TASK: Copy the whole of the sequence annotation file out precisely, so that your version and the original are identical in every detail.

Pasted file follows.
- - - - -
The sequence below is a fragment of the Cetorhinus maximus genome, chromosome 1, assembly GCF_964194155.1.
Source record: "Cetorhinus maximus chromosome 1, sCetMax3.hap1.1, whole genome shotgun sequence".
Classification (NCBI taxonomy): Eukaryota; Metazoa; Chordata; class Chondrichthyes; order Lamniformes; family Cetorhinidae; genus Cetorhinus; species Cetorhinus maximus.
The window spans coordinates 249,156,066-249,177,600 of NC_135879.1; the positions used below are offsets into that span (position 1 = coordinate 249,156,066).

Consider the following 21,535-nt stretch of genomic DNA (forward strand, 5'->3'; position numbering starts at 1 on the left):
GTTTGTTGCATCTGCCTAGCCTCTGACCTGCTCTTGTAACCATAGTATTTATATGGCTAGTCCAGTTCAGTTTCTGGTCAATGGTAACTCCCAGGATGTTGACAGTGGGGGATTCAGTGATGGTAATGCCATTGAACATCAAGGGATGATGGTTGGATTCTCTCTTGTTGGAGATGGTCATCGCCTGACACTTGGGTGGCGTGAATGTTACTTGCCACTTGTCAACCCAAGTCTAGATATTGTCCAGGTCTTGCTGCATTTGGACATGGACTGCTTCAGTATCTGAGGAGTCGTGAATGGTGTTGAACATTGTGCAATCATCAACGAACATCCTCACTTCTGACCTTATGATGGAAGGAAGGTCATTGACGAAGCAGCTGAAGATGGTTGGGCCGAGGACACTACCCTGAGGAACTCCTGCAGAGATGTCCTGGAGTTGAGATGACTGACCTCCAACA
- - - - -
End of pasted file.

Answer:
The sequence below is a fragment of the Cetorhinus maximus genome, chromosome 1, assembly GCF_964194155.1.
Source record: "Cetorhinus maximus chromosome 1, sCetMax3.hap1.1, whole genome shotgun sequence".
Classification (NCBI taxonomy): Eukaryota; Metazoa; Chordata; class Chondrichthyes; order Lamniformes; family Cetorhinidae; genus Cetorhinus; species Cetorhinus maximus.
The window spans coordinates 249,156,066-249,177,600 of NC_135879.1; the positions used below are offsets into that span (position 1 = coordinate 249,156,066).

Consider the following 21,535-nt stretch of genomic DNA (forward strand, 5'->3'; position numbering starts at 1 on the left):
GTTTGTTGCATCTGCCTAGCCTCTGACCTGCTCTTGTAACCATAGTATTTATATGGCTAGTCCAGTTCAGTTTCTGGTCAATGGTAACTCCCAGGATGTTGACAGTGGGGGATTCAGTGATGGTAATGCCATTGAACATCAAGGGATGATGGTTGGATTCTCTCTTGTTGGAGATGGTCATCGCCTGACACTTGGGTGGCGTGAATGTTACTTGCCACTTGTCAACCCAAGTCTAGATATTGTCCAGGTCTTGCTGCATTTGGACATGGACTGCTTCAGTATCTGAGGAGTCGTGAATGGTGTTGAACATTGTGCAATCATCAACGAACATCCTCACTTCTGACCTTATGATGGAAGGAAGGTCATTGACGAAGCAGCTGAAGATGGTTGGGCCGAGGACACTACCCTGAGGAACTCCTGCAGAGATGTCCTGGAGTTGAGATGACTGACCTCCAACA